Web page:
The central province of Quang Tri, the site of many fierce battles during the American war, is doing its utmost alongside foreign organisations to mitigate the consequences caused by unexploded ordnance (UXOs).

Statistically, some 391,500 ha of land in the province is contaminated due to war-era UXOs, making up more than 83 percent of the provincial area.

This has badly affected the local socio-economic development, environment, and health, and more seriously, claimed the lives of thousands of residents.

In 1996, Quang Tri was the first locality in Vietnam to receive global support in defusing bombs and mines. One of the first international organisations assisting the province was Mine Advisory Group (MAG), which has closely coordinated with local authorities to clear over 6.1 million square meters of land for cultivating since 1999.

The group has also detected and treated more than 133,000 pieces of explosive materials and 2,500 bombs and mines left from war, thus benefiting over 1.5 million local residents.

Le Van Tra, a MGA technical coordinator, said the group is taking prompt actions to disable a number of UXOs discovered by residents.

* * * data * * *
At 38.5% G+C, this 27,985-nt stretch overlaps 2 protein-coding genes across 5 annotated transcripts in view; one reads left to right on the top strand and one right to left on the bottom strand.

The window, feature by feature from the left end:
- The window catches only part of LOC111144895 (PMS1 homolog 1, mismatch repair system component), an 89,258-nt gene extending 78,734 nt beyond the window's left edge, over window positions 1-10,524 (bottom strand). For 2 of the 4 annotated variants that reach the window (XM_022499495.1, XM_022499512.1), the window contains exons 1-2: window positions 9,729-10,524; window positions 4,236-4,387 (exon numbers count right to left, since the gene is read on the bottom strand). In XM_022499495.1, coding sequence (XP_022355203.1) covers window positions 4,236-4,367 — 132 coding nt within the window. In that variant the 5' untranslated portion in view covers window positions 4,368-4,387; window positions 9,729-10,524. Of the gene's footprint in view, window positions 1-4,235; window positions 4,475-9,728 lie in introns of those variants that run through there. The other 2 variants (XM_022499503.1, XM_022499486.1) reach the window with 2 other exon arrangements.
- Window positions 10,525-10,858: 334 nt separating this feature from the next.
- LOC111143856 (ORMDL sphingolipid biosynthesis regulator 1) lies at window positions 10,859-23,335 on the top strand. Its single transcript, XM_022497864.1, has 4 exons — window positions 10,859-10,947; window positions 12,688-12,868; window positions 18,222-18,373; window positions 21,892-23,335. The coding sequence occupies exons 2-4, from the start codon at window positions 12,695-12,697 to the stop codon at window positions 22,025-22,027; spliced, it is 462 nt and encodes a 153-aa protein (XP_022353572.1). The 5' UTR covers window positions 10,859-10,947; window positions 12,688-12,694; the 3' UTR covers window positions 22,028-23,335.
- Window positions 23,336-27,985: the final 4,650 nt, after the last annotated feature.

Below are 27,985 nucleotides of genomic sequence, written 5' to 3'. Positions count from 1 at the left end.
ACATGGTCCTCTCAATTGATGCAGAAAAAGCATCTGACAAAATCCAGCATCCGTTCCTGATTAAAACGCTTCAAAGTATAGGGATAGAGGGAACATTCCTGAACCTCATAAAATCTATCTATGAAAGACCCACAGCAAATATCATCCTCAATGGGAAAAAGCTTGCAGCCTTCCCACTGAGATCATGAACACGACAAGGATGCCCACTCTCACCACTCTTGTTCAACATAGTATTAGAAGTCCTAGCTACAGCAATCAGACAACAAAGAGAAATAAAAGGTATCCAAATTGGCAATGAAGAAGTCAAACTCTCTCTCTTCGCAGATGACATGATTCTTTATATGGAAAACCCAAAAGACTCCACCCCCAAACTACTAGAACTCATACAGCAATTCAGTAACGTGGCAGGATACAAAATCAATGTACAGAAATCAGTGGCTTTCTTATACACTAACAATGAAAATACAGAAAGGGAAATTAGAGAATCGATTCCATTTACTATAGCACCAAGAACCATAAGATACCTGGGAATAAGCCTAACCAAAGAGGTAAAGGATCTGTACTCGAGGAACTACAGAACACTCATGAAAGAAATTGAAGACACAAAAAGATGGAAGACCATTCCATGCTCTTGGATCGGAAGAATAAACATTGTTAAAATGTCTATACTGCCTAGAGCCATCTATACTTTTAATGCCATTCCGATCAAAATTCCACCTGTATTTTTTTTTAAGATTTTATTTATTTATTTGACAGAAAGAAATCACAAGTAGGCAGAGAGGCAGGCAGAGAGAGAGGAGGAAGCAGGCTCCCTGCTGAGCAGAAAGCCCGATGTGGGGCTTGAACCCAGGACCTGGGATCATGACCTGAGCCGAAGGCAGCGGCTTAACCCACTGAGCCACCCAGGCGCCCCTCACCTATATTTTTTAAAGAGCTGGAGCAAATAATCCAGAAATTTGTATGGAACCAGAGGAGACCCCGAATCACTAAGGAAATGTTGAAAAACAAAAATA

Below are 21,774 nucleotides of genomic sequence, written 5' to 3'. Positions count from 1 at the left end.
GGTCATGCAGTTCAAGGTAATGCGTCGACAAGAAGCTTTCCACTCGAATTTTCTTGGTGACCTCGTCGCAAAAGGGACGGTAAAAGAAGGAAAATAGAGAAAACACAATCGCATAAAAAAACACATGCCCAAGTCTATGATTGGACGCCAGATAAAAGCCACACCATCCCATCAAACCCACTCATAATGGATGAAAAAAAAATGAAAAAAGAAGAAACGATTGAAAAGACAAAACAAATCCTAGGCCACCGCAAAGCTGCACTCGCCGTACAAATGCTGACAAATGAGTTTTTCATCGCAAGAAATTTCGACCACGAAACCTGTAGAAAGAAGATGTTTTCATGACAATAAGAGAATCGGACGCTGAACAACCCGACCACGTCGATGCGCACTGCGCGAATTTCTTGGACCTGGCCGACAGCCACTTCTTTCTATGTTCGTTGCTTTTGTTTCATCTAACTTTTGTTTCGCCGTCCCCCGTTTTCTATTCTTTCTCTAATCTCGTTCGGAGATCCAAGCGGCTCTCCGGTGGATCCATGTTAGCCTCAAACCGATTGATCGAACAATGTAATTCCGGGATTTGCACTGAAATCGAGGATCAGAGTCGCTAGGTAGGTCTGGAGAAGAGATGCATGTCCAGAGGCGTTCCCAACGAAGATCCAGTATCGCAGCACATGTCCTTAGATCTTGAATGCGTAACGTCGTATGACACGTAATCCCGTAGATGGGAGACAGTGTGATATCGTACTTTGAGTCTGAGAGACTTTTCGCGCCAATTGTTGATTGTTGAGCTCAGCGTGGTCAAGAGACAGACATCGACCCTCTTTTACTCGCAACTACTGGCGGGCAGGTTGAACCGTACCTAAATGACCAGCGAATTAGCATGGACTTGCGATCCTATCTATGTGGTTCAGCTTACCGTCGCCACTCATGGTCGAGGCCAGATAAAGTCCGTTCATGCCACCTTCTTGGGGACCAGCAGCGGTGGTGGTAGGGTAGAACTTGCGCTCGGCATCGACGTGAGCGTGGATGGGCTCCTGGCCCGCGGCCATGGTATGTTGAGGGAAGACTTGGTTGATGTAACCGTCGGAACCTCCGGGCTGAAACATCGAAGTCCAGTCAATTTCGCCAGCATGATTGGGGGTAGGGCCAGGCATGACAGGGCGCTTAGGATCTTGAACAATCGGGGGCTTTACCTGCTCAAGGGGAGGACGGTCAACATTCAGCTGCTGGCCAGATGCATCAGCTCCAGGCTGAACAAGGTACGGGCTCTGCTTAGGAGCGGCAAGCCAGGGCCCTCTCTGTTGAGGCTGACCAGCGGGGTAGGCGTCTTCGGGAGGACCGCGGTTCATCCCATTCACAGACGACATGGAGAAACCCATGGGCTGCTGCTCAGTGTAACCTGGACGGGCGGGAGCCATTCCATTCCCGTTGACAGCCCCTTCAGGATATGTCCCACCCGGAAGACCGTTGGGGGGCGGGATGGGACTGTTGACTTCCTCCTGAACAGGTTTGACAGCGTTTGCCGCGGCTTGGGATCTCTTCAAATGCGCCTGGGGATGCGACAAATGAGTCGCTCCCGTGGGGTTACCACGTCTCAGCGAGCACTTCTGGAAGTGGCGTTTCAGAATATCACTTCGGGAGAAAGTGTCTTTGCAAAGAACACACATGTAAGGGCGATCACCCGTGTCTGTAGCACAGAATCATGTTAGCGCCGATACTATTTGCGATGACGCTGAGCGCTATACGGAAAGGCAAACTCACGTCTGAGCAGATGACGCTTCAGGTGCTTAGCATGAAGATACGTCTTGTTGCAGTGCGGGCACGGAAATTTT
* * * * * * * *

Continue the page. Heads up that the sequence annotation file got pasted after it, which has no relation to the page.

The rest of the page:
Deputy Chairman of the provincial People’s Committee Nguyen Duc Chinh said surmounting the war aftermaths takes time, cost and effort. In the coming time, local authorities will call for the government to continue investment into the field, as well as help the province to access support from humanitarian organisations and sponsors to revitalise the locality, Chinh added.

The National Steering Committee for Recovery over the Postwar Bomb and Landmine Impacts reported that about 800,000 tonnes of UXOs are scattered across 6.6 million hectares, or 20.12 percent of the country’s land, putting people in danger every day.

Latest statistics show that UXOs have killed more than 42,000 people and injured 60,000 others nationwide.

An International Mine Action Day will be held on April 4, with related events held across the globe, including in Vietnam.-VNA